By Ellen Barcel
Most Long Islanders know that there are certain fruits that grow well here. Come spring, the strawberries are ripe for the picking. As the summer progresses, blueberries, which love our acidic soil, are ripening. Later in the season, both grapes and apples are ripe. However, consider trying at least one unusual fruit in your garden this year.
1 — As you look through your gardening catalogues or other research material, read the descriptions carefully. Especially note the U.S. Department of Agriculture’s hardiness zones in which the plants will grow. For example, I’ve seen some really unique fruit available in catalogues, but they only grow in warmer climates. Long Island is hardiness zone 7. Fruit that is only hardly is zones 8 and above, will not survive our winters. Note that plants that do well in zones 2 or 3 to 6 usually will not do well here since either they don’t do well in our summer heat or they require a really cold winter to thrive.
2 — Check out whether the plant is self-fertile or needs more than one to pollinate it. Some need a second of its same variety while others need a different variety.
3 — Check the soil pH in which the plant will thrive. If your soil is too acidic you need to add lime. If yours is to alkaline, you need to add something like Miracid or Holly Tone to make it more acidic. Once you begin changing the soil’s pH, you need to do this ever after, or the soil will revert to what it would be naturally. Read the package and test your soil.
4 — Note the size of the plants. A row of eight-foot-tall blueberries can make a lovely living screen while a dwarf variety (like ‘Dwarf Tophat’) can be grown in a container on the patio for a tiny garden. If you are making a living screen, remember that since virtually all of the fruiting plants are deciduous, you’ll only get the benefits of the screen in warm weather when the plant is growing.
Now, for some unusual fruits to look into:
- Gogi berries (Lycium barbarum) are considered to be a superfood because they are very high in antioxidants. The plants grow in zones 5 through 9 and will reach eight to 10 feet tall. They do well in full sun and partial shade. The plants produce white, lilac and purple flowers before the berries themselves form in July. The plant continues to flower and fruit until heavy frost. The plant has no known pest or disease problems and is self-fertile. The berries, which are slightly tart, can be eaten right off the plant or used to make juice, wine and even dried to be used as a snack in trail mix.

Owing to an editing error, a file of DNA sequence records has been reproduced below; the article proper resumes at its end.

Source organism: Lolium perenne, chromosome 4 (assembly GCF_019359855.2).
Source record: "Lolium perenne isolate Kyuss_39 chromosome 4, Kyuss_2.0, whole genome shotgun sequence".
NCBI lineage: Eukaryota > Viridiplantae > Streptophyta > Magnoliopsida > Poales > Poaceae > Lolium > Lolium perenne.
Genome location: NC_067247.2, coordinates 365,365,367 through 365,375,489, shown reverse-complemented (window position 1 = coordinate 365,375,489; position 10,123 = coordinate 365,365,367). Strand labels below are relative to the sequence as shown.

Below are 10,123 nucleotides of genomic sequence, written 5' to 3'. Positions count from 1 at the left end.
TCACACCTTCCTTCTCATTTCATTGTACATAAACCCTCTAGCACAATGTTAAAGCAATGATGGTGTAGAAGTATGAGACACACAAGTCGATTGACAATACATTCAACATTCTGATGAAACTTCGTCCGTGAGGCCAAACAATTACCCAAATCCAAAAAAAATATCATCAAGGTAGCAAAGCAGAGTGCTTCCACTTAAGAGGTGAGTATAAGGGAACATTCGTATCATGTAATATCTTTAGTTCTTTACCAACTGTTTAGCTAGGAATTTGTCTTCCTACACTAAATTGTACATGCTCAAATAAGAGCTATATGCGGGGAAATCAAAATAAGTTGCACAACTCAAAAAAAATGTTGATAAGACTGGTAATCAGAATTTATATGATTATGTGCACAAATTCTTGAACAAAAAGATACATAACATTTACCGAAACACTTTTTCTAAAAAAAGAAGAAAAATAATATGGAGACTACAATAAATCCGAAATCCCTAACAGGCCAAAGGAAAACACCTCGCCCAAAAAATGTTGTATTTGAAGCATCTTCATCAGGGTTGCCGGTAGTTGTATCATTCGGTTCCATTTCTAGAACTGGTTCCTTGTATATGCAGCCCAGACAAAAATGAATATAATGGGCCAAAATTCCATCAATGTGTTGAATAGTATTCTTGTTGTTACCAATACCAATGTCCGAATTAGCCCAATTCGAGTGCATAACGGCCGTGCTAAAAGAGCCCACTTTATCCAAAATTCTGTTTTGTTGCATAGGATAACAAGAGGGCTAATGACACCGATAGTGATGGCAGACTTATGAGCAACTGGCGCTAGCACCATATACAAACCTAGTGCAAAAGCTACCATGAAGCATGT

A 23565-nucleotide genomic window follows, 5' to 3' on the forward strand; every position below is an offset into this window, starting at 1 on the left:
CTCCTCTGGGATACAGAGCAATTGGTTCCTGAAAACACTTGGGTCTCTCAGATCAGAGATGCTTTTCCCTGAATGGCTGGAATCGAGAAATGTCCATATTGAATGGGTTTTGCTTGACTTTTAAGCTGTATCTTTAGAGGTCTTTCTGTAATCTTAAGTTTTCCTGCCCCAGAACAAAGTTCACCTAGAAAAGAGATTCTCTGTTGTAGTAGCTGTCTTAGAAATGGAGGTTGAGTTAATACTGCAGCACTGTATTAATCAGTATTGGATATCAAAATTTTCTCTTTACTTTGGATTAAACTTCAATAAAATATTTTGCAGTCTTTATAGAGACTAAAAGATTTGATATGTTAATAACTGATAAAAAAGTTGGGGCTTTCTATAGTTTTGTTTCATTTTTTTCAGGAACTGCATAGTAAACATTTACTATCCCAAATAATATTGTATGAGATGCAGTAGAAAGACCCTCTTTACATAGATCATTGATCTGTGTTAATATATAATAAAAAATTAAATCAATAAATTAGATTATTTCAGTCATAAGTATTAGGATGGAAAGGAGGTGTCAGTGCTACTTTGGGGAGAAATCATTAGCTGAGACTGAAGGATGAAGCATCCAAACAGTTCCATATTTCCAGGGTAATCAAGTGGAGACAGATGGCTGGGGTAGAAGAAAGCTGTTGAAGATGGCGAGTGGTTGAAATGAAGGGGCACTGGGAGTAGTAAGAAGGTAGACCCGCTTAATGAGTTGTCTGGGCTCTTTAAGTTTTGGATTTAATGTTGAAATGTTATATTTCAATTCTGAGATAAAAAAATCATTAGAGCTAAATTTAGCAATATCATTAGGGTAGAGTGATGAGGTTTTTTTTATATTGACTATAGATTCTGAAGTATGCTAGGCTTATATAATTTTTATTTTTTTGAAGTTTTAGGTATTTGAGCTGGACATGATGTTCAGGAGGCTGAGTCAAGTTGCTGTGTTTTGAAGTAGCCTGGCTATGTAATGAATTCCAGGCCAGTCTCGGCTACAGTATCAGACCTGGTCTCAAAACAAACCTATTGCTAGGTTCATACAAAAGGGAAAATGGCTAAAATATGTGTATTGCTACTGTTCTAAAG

- Honeyberries (Lonicera caerulea) do well in zones 3 to 8 and produce blueberry-like flavored fruit, also high in antioxidants. The fruit can be eaten fresh or used to make preserves. The plants can live up to 50 years. Honeyberries need another plant to pollinate it; so when you select plants note which other varieties are good choices. ‘Berry Blue’ reaches just four to five feet tall and blooms in spring followed by the fruit.
- Figs are traditionally associated with warm climates, but a number of varieties have been developed that are hardy in our area. ‘Chicago Hardy’ grows in zones 5 to 10 and ‘Brown Turkey’ is zones 5 to 9. Both are self-pollinating. Figs are great to eat right off the trees, can be dried or used to make preserves. These are not the old fig trees you’ve seen wrapped up in winter, but cold hardy. However, just to make sure, I keep mine small, growing them in large pots and bringing them into an unheated garage in winter.
- Pawpaw (Asimina triloba) is a small specimen tree with large leaves. It grows in zones 5 to 9 bearing fruit in late summer. So, here’s one that adds to the landscape besides giving you tasty fruit. Since it grows well in a soil pH of 5.5 to 7, it’s unlikely that you’ll need to adjust your soil pH for the tree to thrive.
- Native plum (Prunus americanus) does well in zones 3 to 8 but requires two plants for pollination. This is a tall shrub, eight to 10 feet at maturity; so it can be used as a specimen or use a few to make a living screen. It does form thickets, so this can be a factor in your choice. On the other hand, it produces food not only for you but for wildlife as well.
- Dwarf citrus trees such as Dwarf Meyer Lemon, Dwarf Key Lime and Dwarf Calamondin Orange are tender in our area, growing in hardiness zones 9 to 10. But, if you don’t have a greenhouse, you can grow any of these as houseplants in the winter in large pots, bringing them outdoors in the summer. Although the plants are dwarf, they produce edible fruit. Citrus trees do best in an acidic soil, 5.5 to 6.5.
Whatever you select, do try at least one unusual fruiting plant this summer in your garden.
Ellen Barcel is a freelance writer and master gardener.